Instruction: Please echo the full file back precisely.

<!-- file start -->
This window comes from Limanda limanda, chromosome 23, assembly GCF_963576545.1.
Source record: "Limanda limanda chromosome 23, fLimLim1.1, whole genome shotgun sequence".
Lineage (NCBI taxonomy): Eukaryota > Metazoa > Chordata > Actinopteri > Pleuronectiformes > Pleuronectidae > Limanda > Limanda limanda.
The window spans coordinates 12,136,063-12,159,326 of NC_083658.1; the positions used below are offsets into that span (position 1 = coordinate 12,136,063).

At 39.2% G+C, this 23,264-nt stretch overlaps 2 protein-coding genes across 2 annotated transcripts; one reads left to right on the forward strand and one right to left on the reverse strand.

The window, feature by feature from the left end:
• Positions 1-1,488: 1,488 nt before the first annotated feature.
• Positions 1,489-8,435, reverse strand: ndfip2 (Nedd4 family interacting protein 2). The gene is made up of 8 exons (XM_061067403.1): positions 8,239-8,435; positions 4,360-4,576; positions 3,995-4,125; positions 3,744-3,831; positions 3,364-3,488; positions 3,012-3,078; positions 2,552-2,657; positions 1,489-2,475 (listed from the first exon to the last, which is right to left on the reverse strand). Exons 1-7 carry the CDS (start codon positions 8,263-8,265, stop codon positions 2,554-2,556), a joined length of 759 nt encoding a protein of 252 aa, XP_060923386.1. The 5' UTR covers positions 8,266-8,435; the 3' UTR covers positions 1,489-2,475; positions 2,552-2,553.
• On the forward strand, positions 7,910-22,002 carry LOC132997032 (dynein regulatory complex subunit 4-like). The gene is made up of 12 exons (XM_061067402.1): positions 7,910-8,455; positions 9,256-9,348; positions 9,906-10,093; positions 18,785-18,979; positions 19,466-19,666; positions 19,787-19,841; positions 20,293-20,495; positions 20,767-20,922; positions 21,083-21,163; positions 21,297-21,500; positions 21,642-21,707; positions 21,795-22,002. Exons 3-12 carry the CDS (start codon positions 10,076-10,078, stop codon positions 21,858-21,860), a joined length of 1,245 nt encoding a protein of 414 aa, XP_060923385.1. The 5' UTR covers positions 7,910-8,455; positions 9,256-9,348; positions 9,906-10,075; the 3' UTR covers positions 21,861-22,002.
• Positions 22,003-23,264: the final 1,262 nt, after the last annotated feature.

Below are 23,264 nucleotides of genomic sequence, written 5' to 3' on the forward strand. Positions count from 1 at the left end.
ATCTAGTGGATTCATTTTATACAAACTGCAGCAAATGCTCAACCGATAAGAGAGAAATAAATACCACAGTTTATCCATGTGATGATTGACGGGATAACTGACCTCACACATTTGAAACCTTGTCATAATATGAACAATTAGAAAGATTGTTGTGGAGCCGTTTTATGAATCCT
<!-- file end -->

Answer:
This window comes from Limanda limanda, chromosome 23, assembly GCF_963576545.1.
Source record: "Limanda limanda chromosome 23, fLimLim1.1, whole genome shotgun sequence".
Lineage (NCBI taxonomy): Eukaryota > Metazoa > Chordata > Actinopteri > Pleuronectiformes > Pleuronectidae > Limanda > Limanda limanda.
The window spans coordinates 12,136,063-12,159,326 of NC_083658.1; the positions used below are offsets into that span (position 1 = coordinate 12,136,063).

At 39.2% G+C, this 23,264-nt stretch overlaps 2 protein-coding genes across 2 annotated transcripts; one reads left to right on the forward strand and one right to left on the reverse strand.

The window, feature by feature from the left end:
• Positions 1-1,488: 1,488 nt before the first annotated feature.
• Positions 1,489-8,435, reverse strand: ndfip2 (Nedd4 family interacting protein 2). The gene is made up of 8 exons (XM_061067403.1): positions 8,239-8,435; positions 4,360-4,576; positions 3,995-4,125; positions 3,744-3,831; positions 3,364-3,488; positions 3,012-3,078; positions 2,552-2,657; positions 1,489-2,475 (listed from the first exon to the last, which is right to left on the reverse strand). Exons 1-7 carry the CDS (start codon positions 8,263-8,265, stop codon positions 2,554-2,556), a joined length of 759 nt encoding a protein of 252 aa, XP_060923386.1. The 5' UTR covers positions 8,266-8,435; the 3' UTR covers positions 1,489-2,475; positions 2,552-2,553.
• On the forward strand, positions 7,910-22,002 carry LOC132997032 (dynein regulatory complex subunit 4-like). The gene is made up of 12 exons (XM_061067402.1): positions 7,910-8,455; positions 9,256-9,348; positions 9,906-10,093; positions 18,785-18,979; positions 19,466-19,666; positions 19,787-19,841; positions 20,293-20,495; positions 20,767-20,922; positions 21,083-21,163; positions 21,297-21,500; positions 21,642-21,707; positions 21,795-22,002. Exons 3-12 carry the CDS (start codon positions 10,076-10,078, stop codon positions 21,858-21,860), a joined length of 1,245 nt encoding a protein of 414 aa, XP_060923385.1. The 5' UTR covers positions 7,910-8,455; positions 9,256-9,348; positions 9,906-10,075; the 3' UTR covers positions 21,861-22,002.
• Positions 22,003-23,264: the final 1,262 nt, after the last annotated feature.

Below are 23,264 nucleotides of genomic sequence, written 5' to 3' on the forward strand. Positions count from 1 at the left end.
ATCTAGTGGATTCATTTTATACAAACTGCAGCAAATGCTCAACCGATAAGAGAGAAATAAATACCACAGTTTATCCATGTGATGATTGACGGGATAACTGACCTCACACATTTGAAACCTTGTCATAATATGAACAATTAGAAAGATTGTTGTGGAGCCGTTTTATGAATCCT